Photo: Michael Reynolds
WASHINGTON—Sen. Bob Corker failed to properly disclose millions of dollars in income from real estate, hedge funds and other investments since entering the Senate in 2007, according to new financial reports filed by the Tennessee Republican.
Mr. Corker late Friday filed a series of amendments showing that his personal financial reports as originally filed included dozens of errors and omissions. The new filings came after The Wall Street Journal asked the senator’s office about some irregularities in his prior financial reports.
The senator is the third-ranking Republican on the Senate Banking Committee, which oversees the real-estate and financial-services sectors.
The new forms show that Mr. Corker had failed to properly disclose at least $2 million in income from investments in three small hedge funds based in his home state. He also didn’t properly report millions of dollars in income from commercial real-estate investments due to an accounting error. And he didn’t disclose millions of dollars in other assets and income from other financial transactions.
A letter sent to the secretary of the Senate along with the new financial reports acknowledged that the senator’s previous reports didn’t comply with Senate rules.
“I am extremely disappointed in the filing errors that were made in earlier financial disclosure reports,” Mr. Corker said in a statement to the Journal. After the Journal raised questions about the prior reports, Mr. Corker hired an accounting firm to review all of his transactions.
“After completing a full, third-party review, we have corrected this oversight,” Mr. Corker said in his statement.
Under ethics rules for Congress, lawmakers are allowed to invest in just about anything, as long as they properly disclose their personal investments to the public. The purpose of the rules is to allow the public to determine whether a lawmaker has a conflict of interest. The rules don’t prevent members of Congress from voting on legislation that may affect their personal finances.
Senators often file amendments to correct small mistakes and oversights in their financial-disclosure forms, but it is unusual for a member of Congress to amend all of their financial reports in one sweep.
There are no penalties for filing amendments, in part because Congress doesn’t want to punish lawmakers for fixing prior mistakes.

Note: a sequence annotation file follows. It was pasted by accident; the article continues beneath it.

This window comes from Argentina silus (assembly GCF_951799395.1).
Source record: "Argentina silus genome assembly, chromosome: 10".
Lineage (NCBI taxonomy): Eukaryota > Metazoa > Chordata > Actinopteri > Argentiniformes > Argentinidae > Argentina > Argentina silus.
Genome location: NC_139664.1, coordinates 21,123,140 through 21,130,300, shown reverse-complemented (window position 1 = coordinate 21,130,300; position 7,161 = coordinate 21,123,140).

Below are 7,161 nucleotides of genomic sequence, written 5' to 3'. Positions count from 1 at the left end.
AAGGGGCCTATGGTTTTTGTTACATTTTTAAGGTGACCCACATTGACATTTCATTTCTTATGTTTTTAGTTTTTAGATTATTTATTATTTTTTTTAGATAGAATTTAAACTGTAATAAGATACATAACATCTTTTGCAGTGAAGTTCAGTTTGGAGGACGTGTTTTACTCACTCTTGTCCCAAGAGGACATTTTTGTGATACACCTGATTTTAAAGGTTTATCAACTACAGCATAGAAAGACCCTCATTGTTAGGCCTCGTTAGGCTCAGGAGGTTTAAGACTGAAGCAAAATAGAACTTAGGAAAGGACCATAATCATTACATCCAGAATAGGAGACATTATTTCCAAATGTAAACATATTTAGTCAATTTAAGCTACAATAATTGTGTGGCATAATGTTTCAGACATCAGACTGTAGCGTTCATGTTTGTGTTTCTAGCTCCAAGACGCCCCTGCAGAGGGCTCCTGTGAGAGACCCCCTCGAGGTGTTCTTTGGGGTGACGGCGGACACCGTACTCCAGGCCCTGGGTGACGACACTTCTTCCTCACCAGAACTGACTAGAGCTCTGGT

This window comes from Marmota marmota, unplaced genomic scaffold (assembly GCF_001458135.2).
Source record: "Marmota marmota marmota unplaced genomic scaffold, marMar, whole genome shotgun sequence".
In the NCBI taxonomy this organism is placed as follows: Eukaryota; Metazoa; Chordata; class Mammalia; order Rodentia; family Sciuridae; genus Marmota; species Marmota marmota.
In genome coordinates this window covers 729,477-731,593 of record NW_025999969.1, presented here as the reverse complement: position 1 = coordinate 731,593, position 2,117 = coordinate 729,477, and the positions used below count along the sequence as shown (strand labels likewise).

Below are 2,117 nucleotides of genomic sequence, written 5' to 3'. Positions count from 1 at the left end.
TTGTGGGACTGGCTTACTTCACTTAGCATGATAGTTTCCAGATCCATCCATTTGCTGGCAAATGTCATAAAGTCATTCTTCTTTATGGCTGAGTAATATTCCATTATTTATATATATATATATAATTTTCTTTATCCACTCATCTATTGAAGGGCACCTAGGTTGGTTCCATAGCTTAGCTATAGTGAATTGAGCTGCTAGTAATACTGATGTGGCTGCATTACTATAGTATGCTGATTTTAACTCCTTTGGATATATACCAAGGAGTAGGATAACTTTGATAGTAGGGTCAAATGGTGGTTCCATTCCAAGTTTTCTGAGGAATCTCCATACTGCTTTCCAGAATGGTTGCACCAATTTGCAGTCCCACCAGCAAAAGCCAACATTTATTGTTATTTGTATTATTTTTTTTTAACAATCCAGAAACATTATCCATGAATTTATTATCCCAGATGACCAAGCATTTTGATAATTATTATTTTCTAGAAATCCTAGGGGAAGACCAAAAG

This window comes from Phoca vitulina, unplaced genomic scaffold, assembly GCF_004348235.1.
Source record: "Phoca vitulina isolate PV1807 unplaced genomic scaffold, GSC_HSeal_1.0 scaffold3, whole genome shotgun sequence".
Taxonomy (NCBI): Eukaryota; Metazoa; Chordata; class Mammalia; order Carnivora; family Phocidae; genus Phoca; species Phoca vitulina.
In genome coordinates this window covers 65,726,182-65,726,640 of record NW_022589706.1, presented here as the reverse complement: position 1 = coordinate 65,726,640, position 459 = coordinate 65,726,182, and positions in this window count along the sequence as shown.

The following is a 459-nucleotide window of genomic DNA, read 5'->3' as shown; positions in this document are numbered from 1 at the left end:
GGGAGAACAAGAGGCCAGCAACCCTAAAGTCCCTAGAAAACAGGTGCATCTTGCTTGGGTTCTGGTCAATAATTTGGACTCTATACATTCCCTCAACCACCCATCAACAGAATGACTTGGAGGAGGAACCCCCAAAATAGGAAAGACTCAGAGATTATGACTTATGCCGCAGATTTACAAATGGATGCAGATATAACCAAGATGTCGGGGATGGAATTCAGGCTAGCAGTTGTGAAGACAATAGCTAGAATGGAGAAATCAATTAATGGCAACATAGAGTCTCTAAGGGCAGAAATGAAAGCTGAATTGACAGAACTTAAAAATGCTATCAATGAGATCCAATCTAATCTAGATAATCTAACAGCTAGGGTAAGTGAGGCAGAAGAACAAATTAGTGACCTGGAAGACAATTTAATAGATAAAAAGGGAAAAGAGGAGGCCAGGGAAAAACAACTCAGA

“This is not a situation calling for punishment or admonition by the Ethics Committee,” said Robert Walker, a former chief counsel for the Senate ethics panel. However, the committee could use the episode as a “teaching moment” for lawmakers to “make sure they fully understand these requirements before filing their annual forms,” he said.
Others say there should be some punishment for filing inaccurate financial reports.
“You can’t just disclose once you get caught,” said Anne Weismann, president of the Campaign for Accountability, a nonpartisan organization in Washington that seeks tougher ethics rules. Filing new financial reports “doesn’t change the fact that he failed to disclose properly the first time,” she said.
Ms. Weismann said she would likely file an ethics complaint against Mr. Corker. She had previously filed a complaint against the senator, asking the ethics panel to review his stock trading in a Chattanooga-based real-estate investment fund. It is unclear if congressional investigators looked into her complaint. Mr. Corker worked with the ethics committee to prepare his amendments, his office said.
In several instances, Mr. Corker failed to properly disclose investments in and income from the three hedge funds in Tennessee.
His report for 2014 didn’t include a gain of between $304,000 and $1.4 million in hedge fund Gerber/Taylor.
In 2013, he failed to disclose a gain of between $100,001 and $1 million in hedge fund TSW II. And in 2012, he made a gain of $1.2 million in Pointer (QP) LP, though his previous statement reported income of $100,001 to $1 million from the hedge fund.
The amendments also show that he failed to disclose a 2014 investment in Gerber/Taylor of between $500,001 and $1 million and a 2013 investment in Pointer of between $1 million and $5 million.
In one instance, Mr. Corker significantly overreported income from an investment.
The new financial forms indicate that Mr. Corker was using an incorrect methodology to account for annual gains from the hedge funds. Mr. Corker’s office said the income was properly reported when he sold the assets.
The senator also underreported rental income from his commercial real-estate investments in Corker Properties, a company he founded years before being elected to the Senate. The forms show he reported his investment income after expenses, though Senate rules require lawmakers to disclose gross income before expenses are paid.
As a result of the accounting error, Mr. Corker’s new forms show additional income of at least $3.8 million between 2007 and 2014 from his commercial real-estate holdings.
The Journal’s calculations were made using a very conservative methodology using the low end of the numerical ranges in which senators are required to disclose their finances. The actual numbers are likely higher.